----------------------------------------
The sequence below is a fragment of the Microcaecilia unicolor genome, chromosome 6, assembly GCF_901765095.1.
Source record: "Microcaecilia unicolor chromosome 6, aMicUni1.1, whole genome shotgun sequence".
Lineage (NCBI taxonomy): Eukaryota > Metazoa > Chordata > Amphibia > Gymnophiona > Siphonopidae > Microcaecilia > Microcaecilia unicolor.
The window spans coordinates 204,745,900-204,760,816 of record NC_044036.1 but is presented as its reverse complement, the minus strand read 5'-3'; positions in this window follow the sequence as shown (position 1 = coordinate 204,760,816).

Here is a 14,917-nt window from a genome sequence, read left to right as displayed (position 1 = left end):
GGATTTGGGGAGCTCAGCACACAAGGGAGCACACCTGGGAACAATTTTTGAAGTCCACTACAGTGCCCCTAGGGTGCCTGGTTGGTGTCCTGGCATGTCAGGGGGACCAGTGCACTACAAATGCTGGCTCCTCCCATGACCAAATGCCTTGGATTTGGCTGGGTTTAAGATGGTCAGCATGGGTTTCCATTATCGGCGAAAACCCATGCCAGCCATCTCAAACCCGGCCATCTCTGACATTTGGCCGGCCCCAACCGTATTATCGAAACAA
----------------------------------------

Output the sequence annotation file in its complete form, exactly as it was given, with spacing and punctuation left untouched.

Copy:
The sequence below is a fragment of the Microcaecilia unicolor genome, chromosome 6, assembly GCF_901765095.1.
Source record: "Microcaecilia unicolor chromosome 6, aMicUni1.1, whole genome shotgun sequence".
Lineage (NCBI taxonomy): Eukaryota > Metazoa > Chordata > Amphibia > Gymnophiona > Siphonopidae > Microcaecilia > Microcaecilia unicolor.
The window spans coordinates 204,745,900-204,760,816 of record NC_044036.1 but is presented as its reverse complement, the minus strand read 5'-3'; positions in this window follow the sequence as shown (position 1 = coordinate 204,760,816).

Here is a 14,917-nt window from a genome sequence, read left to right as displayed (position 1 = left end):
GGATTTGGGGAGCTCAGCACACAAGGGAGCACACCTGGGAACAATTTTTGAAGTCCACTACAGTGCCCCTAGGGTGCCTGGTTGGTGTCCTGGCATGTCAGGGGGACCAGTGCACTACAAATGCTGGCTCCTCCCATGACCAAATGCCTTGGATTTGGCTGGGTTTAAGATGGTCAGCATGGGTTTCCATTATCGGCGAAAACCCATGCCAGCCATCTCAAACCCGGCCATCTCTGACATTTGGCCGGCCCCAACCGTATTATCGAAACAA